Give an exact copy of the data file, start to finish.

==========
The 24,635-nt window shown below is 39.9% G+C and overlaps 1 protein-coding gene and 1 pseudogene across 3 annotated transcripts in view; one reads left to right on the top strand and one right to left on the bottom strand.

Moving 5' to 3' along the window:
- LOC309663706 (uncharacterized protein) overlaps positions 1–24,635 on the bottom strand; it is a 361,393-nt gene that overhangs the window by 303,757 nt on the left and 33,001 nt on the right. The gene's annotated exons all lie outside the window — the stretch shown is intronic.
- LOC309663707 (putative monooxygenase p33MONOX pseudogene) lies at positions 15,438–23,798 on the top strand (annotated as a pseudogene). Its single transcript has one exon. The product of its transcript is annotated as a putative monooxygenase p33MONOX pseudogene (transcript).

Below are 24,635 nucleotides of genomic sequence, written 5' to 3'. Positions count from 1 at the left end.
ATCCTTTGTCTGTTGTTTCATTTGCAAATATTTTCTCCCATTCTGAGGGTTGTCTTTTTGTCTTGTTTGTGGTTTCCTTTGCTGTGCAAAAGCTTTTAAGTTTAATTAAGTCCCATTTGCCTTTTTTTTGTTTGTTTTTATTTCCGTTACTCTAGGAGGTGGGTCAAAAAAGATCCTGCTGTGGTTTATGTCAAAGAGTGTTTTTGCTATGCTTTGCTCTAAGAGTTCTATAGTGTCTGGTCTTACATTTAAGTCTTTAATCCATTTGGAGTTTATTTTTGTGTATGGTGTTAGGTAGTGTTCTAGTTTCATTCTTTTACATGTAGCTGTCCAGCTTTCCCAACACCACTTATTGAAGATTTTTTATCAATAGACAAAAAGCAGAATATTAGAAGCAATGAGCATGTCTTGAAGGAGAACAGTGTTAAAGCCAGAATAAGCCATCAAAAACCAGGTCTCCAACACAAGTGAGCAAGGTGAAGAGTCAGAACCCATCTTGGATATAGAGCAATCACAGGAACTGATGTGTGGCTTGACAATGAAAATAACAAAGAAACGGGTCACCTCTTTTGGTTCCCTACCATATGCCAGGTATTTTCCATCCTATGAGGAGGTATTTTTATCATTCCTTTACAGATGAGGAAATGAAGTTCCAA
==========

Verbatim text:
The 24,635-nt window shown below is 39.9% G+C and overlaps 1 protein-coding gene and 1 pseudogene across 3 annotated transcripts in view; one reads left to right on the top strand and one right to left on the bottom strand.

Moving 5' to 3' along the window:
- LOC309663706 (uncharacterized protein) overlaps positions 1–24,635 on the bottom strand; it is a 361,393-nt gene that overhangs the window by 303,757 nt on the left and 33,001 nt on the right. The gene's annotated exons all lie outside the window — the stretch shown is intronic.
- LOC309663707 (putative monooxygenase p33MONOX pseudogene) lies at positions 15,438–23,798 on the top strand (annotated as a pseudogene). Its single transcript has one exon. The product of its transcript is annotated as a putative monooxygenase p33MONOX pseudogene (transcript).

Below are 24,635 nucleotides of genomic sequence, written 5' to 3'. Positions count from 1 at the left end.
ATCCTTTGTCTGTTGTTTCATTTGCAAATATTTTCTCCCATTCTGAGGGTTGTCTTTTTGTCTTGTTTGTGGTTTCCTTTGCTGTGCAAAAGCTTTTAAGTTTAATTAAGTCCCATTTGCCTTTTTTTTGTTTGTTTTTATTTCCGTTACTCTAGGAGGTGGGTCAAAAAAGATCCTGCTGTGGTTTATGTCAAAGAGTGTTTTTGCTATGCTTTGCTCTAAGAGTTCTATAGTGTCTGGTCTTACATTTAAGTCTTTAATCCATTTGGAGTTTATTTTTGTGTATGGTGTTAGGTAGTGTTCTAGTTTCATTCTTTTACATGTAGCTGTCCAGCTTTCCCAACACCACTTATTGAAGATTTTTTATCAATAGACAAAAAGCAGAATATTAGAAGCAATGAGCATGTCTTGAAGGAGAACAGTGTTAAAGCCAGAATAAGCCATCAAAAACCAGGTCTCCAACACAAGTGAGCAAGGTGAAGAGTCAGAACCCATCTTGGATATAGAGCAATCACAGGAACTGATGTGTGGCTTGACAATGAAAATAACAAAGAAACGGGTCACCTCTTTTGGTTCCCTACCATATGCCAGGTATTTTCCATCCTATGAGGAGGTATTTTTATCATTCCTTTACAGATGAGGAAATGAAGTTCCAA